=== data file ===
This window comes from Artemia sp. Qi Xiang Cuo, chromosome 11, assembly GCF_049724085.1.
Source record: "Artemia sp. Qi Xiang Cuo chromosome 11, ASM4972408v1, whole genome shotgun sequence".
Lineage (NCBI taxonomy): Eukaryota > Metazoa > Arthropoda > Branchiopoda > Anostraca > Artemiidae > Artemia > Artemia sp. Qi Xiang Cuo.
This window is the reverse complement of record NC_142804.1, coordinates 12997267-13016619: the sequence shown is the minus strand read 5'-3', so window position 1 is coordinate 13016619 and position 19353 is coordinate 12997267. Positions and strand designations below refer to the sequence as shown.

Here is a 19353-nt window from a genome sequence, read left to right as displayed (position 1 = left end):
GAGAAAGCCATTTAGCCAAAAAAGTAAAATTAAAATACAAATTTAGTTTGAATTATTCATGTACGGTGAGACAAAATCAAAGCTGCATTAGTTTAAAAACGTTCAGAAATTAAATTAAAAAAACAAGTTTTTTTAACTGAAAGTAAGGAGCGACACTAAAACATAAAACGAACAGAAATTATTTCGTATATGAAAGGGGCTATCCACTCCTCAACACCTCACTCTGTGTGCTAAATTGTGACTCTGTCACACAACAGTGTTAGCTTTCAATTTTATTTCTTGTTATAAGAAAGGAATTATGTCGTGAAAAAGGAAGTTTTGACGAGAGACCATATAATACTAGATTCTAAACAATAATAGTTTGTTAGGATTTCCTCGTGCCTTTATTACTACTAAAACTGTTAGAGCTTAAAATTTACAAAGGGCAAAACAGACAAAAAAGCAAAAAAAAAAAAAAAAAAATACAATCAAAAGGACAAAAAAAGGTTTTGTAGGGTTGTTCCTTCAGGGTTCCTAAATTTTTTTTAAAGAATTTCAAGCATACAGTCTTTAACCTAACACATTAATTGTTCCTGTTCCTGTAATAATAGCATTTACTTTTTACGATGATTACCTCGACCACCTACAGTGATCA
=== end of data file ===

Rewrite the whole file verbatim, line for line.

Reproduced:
This window comes from Artemia sp. Qi Xiang Cuo, chromosome 11, assembly GCF_049724085.1.
Source record: "Artemia sp. Qi Xiang Cuo chromosome 11, ASM4972408v1, whole genome shotgun sequence".
Lineage (NCBI taxonomy): Eukaryota > Metazoa > Arthropoda > Branchiopoda > Anostraca > Artemiidae > Artemia > Artemia sp. Qi Xiang Cuo.
This window is the reverse complement of record NC_142804.1, coordinates 12997267-13016619: the sequence shown is the minus strand read 5'-3', so window position 1 is coordinate 13016619 and position 19353 is coordinate 12997267. Positions and strand designations below refer to the sequence as shown.

Here is a 19353-nt window from a genome sequence, read left to right as displayed (position 1 = left end):
GAGAAAGCCATTTAGCCAAAAAAGTAAAATTAAAATACAAATTTAGTTTGAATTATTCATGTACGGTGAGACAAAATCAAAGCTGCATTAGTTTAAAAACGTTCAGAAATTAAATTAAAAAAACAAGTTTTTTTAACTGAAAGTAAGGAGCGACACTAAAACATAAAACGAACAGAAATTATTTCGTATATGAAAGGGGCTATCCACTCCTCAACACCTCACTCTGTGTGCTAAATTGTGACTCTGTCACACAACAGTGTTAGCTTTCAATTTTATTTCTTGTTATAAGAAAGGAATTATGTCGTGAAAAAGGAAGTTTTGACGAGAGACCATATAATACTAGATTCTAAACAATAATAGTTTGTTAGGATTTCCTCGTGCCTTTATTACTACTAAAACTGTTAGAGCTTAAAATTTACAAAGGGCAAAACAGACAAAAAAGCAAAAAAAAAAAAAAAAAAATACAATCAAAAGGACAAAAAAAGGTTTTGTAGGGTTGTTCCTTCAGGGTTCCTAAATTTTTTTTAAAGAATTTCAAGCATACAGTCTTTAACCTAACACATTAATTGTTCCTGTTCCTGTAATAATAGCATTTACTTTTTACGATGATTACCTCGACCACCTACAGTGATCA